The Saat Taale Durbar or the Seven Storied Palace in Nuwakot that was constructed by King Prithvi Narayan Shah more then 250 years ago will be formally inaugurated as a public museum today. Education Minister Mr. Gangalal Tuladhar is scheduled to inaugurate the renovated museum which showcases articles and items of historical importance related to King Prithvi Narayan Shah. A statue of Prithvi Narayan Shah and his two queens that was sculpted during his reign and believed to be around 240 years old is the major highlight of the museum. This statue was brought from Hanuman Dhoka Museum in Kathmandu to Nuwakot by the Department of Archaelogy.

nuwakot durbar

Saat Taale Durbar, Nuwakot (Pic: Explore Himalaya)

Volunteering in Nuwakot

Kirsten, one of our Norwegian volunteers is assisting the health workers  at the Nuwakot village Health Post.

Kirsten

Kirsten at the health post-  getting to follow up on patients,  checking their pulse, cleaning wounds etc.

kirsten

This old lady suffered a fall and hurt her neck and shoulders.  Kirsten who is studying physiotherapy, is helping her with some exercises.

(Photos courtesy : Kirsten & Taliah)

Volunteering/ GAP Year

Volunteering in Nuwakot – Norwegians Kirsten & Talaih

This is how Kirsten & Taliah, our volunteers from Norway, are spending their days in Nuwakot.

Kirsten fetching water in a ‘gagri'(traditional water pot)

Kirsten takes time out to pose with travelling sadhus (Hindu holy men)

Taliah with a family member

(Photos courtesy: Kirsten & Taliah)

Volunteering & GAP Year

Our Volunteers in Nuwakot

We finally got to hear from Taliah, that is, via e-mail. Going through her mail we got the feeling that the villagers of Nuwakot have won the hearts of  these two young girls from Norway and vice versa. Unfortunately she couldn’t send pictures as the internet connection was too  slow.

An extract from her mail:

It has already been two weeks since we first arrived to Nuwakot, something that is really strange seeing as the time has passed  so quickly, but at the same time we feel as if we have been here for a longer time.
One of the main reason we have got so comfortable in such a short time is our families here. From the beginning we were looked upon as members of the family and not as guests.
For me, working at the school is a challenge, but most of all a great experience. I am teaching English at 1st-6th grade and there are some language barriers but for the most part we understand each other, and the students seems to enjoy my classes and they want to know everything about Norway.
Kirsten is volunteering at the health post and is getting to follow up on patients – checking their pulse, cleaning wounds and at the moment she is working with a 10 year old boy that is yet to get a diagnosis but has most likely CP or MS, and  as Kirsten is studying phsiotherapy, she gets to practise some exercise methods with him, to decrease his scoliuses.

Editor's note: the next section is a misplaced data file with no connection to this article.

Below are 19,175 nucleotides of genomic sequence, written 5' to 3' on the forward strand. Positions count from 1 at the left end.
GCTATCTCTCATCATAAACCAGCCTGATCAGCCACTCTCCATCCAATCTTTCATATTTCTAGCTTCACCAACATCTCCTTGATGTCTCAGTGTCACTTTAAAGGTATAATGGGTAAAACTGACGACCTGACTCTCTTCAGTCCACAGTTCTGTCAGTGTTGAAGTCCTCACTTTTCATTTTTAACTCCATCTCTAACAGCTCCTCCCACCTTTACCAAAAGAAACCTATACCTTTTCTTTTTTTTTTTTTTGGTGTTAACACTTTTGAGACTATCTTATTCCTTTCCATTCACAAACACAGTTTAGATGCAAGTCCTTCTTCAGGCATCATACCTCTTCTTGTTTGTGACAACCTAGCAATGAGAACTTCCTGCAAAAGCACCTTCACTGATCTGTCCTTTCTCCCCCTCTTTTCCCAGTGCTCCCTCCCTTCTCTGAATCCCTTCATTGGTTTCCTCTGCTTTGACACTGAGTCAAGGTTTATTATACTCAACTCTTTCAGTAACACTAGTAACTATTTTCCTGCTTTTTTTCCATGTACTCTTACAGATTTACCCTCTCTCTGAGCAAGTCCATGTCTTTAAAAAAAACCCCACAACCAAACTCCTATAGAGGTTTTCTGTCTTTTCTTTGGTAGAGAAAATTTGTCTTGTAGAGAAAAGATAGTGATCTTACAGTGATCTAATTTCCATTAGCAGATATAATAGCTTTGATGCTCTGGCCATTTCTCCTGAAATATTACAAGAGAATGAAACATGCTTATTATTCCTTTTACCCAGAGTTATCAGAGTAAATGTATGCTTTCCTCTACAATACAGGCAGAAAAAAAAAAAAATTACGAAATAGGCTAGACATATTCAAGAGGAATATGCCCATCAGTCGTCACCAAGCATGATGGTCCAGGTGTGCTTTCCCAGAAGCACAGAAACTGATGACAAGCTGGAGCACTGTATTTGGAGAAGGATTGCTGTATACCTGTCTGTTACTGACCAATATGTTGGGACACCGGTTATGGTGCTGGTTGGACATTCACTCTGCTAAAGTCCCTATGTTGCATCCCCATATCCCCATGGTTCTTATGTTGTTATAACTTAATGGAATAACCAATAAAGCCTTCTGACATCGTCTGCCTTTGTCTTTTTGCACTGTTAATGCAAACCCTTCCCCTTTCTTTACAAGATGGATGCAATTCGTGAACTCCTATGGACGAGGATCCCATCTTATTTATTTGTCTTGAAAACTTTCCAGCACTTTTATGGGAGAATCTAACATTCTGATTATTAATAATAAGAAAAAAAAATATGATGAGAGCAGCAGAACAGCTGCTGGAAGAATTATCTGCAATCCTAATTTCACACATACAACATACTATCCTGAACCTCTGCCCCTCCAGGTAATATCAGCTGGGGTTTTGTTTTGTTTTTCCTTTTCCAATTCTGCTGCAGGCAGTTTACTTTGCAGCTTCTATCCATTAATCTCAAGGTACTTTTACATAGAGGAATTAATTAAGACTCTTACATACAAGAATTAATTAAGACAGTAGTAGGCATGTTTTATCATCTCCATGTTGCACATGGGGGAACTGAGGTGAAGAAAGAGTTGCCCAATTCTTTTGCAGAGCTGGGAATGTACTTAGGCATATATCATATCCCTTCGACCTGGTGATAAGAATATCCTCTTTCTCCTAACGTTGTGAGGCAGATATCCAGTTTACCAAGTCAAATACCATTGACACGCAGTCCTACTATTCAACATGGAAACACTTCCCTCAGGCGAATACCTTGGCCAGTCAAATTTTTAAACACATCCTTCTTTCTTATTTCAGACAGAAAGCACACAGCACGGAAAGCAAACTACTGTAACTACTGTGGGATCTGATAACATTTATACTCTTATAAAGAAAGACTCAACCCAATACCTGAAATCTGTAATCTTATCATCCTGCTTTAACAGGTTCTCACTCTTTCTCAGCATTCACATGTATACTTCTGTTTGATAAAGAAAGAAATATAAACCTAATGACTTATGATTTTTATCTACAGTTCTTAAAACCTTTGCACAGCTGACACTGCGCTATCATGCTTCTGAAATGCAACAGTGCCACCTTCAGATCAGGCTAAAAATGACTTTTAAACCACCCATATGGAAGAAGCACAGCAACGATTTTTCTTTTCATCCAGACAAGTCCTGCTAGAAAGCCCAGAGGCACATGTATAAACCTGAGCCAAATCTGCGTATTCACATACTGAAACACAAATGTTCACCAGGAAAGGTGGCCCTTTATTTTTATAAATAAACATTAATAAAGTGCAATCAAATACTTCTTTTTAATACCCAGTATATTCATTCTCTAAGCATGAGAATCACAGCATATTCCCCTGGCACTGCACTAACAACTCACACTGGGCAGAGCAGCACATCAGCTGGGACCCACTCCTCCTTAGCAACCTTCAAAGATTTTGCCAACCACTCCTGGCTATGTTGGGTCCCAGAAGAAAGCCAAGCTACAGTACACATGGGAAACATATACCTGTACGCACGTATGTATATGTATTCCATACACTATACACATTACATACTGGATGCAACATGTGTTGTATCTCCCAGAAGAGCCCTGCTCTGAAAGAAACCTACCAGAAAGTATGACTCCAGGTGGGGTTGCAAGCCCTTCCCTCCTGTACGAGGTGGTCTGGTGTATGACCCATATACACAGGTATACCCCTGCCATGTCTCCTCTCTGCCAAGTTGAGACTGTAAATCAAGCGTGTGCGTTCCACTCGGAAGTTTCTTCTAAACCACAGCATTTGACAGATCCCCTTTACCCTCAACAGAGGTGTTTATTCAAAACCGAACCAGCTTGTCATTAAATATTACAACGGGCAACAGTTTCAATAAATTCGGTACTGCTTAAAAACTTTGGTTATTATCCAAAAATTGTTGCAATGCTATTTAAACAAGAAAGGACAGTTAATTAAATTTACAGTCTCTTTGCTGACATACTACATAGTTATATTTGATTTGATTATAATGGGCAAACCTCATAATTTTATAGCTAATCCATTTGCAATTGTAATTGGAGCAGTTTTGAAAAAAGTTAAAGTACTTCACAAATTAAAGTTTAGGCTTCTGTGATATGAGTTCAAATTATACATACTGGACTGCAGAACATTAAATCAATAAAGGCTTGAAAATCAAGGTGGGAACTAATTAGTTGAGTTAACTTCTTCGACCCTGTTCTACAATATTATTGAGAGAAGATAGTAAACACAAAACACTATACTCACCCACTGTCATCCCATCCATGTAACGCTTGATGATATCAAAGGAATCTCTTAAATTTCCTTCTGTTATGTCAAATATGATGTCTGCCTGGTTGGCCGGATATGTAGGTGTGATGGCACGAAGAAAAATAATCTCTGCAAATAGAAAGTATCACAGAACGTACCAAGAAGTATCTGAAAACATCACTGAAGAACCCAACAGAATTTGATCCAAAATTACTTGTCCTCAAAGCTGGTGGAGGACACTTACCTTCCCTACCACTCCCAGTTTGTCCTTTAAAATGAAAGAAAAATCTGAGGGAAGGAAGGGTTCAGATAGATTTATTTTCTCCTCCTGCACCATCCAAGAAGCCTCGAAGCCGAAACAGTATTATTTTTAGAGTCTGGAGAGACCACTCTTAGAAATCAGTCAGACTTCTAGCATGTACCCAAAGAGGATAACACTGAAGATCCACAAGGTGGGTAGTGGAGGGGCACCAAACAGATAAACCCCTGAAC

Regarding the old lady, she is 70-75 year old and she fell down a steep road injuring her head, neck and shoulders. Kirsten is helping her with  some exercises so she will suffer less from the injury.

I will inform you of more things as they come…have a good Holi .”

-Taliah

Nuwakot village (Pic:explore himalaya)

Volunteering/ GAP year

Two Norwegian Volunteers in Nuwakot Village

Taliah & Kirsten, our two volunteers from Norway who are on a month long sojourn in Nuwakot Village, are making the most of their time involving themselves in community work and helping out villagers. According to them they begin their day with a walk downhill to the village’s dhunge dhara (traditional stone water spout) early in the morning to fetch water and to wash up.

dhara- Nuwakot

While Taliah is busy teaching and assissting the local teachers at Shree Bhairabi Higher Secondary School, Kirsten is back from attending the wedding festivities and is now helping out at the village’s sole Health Post. She said that she is assissting the doctor in providing Physiotherapy to an old lady patient.  Both of them agree that the villagers are quite helpful and cooperative and have gone out of their way in welcoming them.

Volunteering/GAP Year Student Programme

Volunteering – Life in a Nepali Village

Looks like our volunteers from Norway, Kirsten & Taliah have both immersed themselves in village life. A lengthy telephone call to Taliah revealed that Kirsten is away with her host family (the local family she is staying with) attending a wedding in Trishuli Bazaar. We believe she is having a great time at the wedding wearing a ‘sari’ and dancing to the wedding band’s tunes. According to Taliah, Kirsten will be gone for at least 4-5 days as she will be attending all the ceremonies. So while we wait for Kirsten to fill us up on her ‘Nepali wedding experience’, Taliah confided that she is busy exploring the village- walking around , getting acquainted with the villagers and the NGO workers. She said that she has become pretty familiar with the school teachers and students at the Nuwakot Village school.

Nuwakot Village
Nuwakot Village (Pic: Valeriy Garkal)

Explore Himalaya’s Community Service Project